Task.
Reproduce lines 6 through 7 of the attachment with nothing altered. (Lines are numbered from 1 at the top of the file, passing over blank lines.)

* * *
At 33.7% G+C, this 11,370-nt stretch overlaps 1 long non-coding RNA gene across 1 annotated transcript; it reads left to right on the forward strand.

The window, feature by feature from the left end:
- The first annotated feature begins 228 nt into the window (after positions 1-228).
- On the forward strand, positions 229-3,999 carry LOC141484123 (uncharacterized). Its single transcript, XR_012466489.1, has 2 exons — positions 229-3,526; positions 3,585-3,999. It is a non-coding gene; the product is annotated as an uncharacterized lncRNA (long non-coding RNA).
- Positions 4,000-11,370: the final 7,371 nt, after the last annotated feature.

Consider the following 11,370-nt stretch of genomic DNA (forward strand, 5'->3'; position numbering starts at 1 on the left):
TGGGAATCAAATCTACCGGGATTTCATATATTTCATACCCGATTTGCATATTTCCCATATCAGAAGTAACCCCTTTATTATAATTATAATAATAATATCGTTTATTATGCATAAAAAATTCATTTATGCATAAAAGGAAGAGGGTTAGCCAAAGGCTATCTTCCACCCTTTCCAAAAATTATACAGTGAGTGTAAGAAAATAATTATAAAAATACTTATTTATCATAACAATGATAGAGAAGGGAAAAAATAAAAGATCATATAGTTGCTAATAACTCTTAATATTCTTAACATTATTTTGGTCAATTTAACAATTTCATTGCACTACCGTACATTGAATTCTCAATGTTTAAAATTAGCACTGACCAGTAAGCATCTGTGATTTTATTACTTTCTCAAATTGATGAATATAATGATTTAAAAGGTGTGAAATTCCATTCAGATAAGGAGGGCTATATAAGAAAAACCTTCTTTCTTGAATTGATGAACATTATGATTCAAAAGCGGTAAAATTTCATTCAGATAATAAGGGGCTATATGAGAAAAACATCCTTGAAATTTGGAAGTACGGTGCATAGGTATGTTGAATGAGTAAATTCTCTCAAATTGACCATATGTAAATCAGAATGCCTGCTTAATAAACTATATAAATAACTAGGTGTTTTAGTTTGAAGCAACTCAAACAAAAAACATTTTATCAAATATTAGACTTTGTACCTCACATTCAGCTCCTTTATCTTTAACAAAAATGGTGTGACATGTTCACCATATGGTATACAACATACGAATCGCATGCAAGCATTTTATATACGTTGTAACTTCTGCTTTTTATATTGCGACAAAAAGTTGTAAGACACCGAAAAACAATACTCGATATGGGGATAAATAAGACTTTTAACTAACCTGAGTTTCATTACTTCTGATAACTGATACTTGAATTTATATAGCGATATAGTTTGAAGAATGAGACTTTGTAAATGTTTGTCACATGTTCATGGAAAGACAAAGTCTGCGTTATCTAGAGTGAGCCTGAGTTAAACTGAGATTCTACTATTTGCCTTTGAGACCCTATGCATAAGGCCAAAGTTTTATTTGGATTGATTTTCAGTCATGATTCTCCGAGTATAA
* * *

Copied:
Consider the following 11,370-nt stretch of genomic DNA (forward strand, 5'->3'; position numbering starts at 1 on the left):
TGGGAATCAAATCTACCGGGATTTCATATATTTCATACCCGATTTGCATATTTCCCATATCAGAAGTAACCCCTTTATTATAATTATAATAATAATATCGTTTATTATGCATAAAAAATTCATTTATGCATAAAAGGAAGAGGGTTAGCCAAAGGCTATCTTCCACCCTTTCCAAAAATTATACAGTGAGTGTAAGAAAATAATTATAAAAATACTTATTTATCATAACAATGATAGAGAAGGGAAAAAATAAAAGATCATATAGTTGCTAATAACTCTTAATATTCTTAACATTATTTTGGTCAATTTAACAATTTCATTGCACTACCGTACATTGAATTCTCAATGTTTAAAATTAGCACTGACCAGTAAGCATCTGTGATTTTATTACTTTCTCAAATTGATGAATATAATGATTTAAAAGGTGTGAAATTCCATTCAGATAAGGAGGGCTATATAAGAAAAACCTTCTTTCTTGAATTGATGAACATTATGATTCAAAAGCGGTAAAATTTCATTCAGATAATAAGGGGCTATATGAGAAAAACATCCTTGAAATTTGGAAGTACGGTGCATAGGTATGTTGAATGAGTAAATTCTCTCAAATTGACCATATGTAAATCAGAATGCCTGCTTAATAAACTATATAAATAACTAGGTGTTTTAGTTTGAAGCAACTCAAACAAAAAACATTTTATCAAATATTAGACTTTGTACCTCACATTCAGCTCCTTTATCTTTAACAAAAATGGTGTGACATGTTCACCATATGGTATACAACATACGAATCGCATGCAAGCATTTTATATACGTTGTAACTTCTGCTTTTTATATTGCGACAAAAAGTTGTAAGACACCGAAAAACAATACTCGATATGGGGATAAATAAGACTTTTAACTAACCTGAGTTTCATTACTTCTGATAACTGATACTTGAATTTATATAGCGATATAGTTTGAAGAATGAGACTTTGTAAATGTTTGTCACATGTTCATGGAAAGACAAAGTCTGCGTTATCTAGAGTGAGCCTGAGTTAAACTGAGATTCTACTATTTGCCTTTGAGACCCTATGCATAAGGCCAAAGTTTTATTTGGATTGATTTTCAGTCATGATTCTCCGAGTATAA